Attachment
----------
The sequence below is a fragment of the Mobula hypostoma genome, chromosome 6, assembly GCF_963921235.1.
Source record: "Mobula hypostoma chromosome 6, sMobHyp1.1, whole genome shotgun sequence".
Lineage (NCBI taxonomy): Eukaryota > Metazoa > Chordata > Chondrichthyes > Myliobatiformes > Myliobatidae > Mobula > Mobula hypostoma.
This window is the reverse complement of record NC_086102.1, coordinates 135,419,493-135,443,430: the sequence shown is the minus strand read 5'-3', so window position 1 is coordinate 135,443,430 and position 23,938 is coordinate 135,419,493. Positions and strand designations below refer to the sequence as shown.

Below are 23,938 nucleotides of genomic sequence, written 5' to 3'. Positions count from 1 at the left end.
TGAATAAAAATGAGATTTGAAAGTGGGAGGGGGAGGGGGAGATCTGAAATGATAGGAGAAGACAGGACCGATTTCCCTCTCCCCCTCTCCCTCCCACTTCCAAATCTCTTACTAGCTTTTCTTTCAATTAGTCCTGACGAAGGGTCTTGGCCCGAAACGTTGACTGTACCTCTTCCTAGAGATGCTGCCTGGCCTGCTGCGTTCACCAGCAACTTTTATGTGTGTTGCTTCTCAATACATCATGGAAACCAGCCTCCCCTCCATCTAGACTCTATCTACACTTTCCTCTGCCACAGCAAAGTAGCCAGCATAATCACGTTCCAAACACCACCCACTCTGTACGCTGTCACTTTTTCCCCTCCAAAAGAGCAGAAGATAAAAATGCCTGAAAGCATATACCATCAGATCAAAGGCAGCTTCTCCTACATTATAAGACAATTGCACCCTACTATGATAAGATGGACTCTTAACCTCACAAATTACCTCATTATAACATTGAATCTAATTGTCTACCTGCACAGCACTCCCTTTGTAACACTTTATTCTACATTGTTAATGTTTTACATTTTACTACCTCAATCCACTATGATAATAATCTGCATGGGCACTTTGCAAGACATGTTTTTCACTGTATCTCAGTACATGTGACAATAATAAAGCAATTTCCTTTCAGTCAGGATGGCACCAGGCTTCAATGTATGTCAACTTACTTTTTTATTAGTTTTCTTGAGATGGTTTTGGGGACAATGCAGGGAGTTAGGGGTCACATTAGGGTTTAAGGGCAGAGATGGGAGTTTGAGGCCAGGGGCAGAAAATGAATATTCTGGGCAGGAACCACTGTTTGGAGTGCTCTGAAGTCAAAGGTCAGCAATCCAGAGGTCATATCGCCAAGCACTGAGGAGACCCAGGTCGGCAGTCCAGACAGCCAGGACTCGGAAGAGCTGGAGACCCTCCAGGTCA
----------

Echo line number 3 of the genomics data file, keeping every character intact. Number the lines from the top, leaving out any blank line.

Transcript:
Lineage (NCBI taxonomy): Eukaryota > Metazoa > Chordata > Chondrichthyes > Myliobatiformes > Myliobatidae > Mobula > Mobula hypostoma.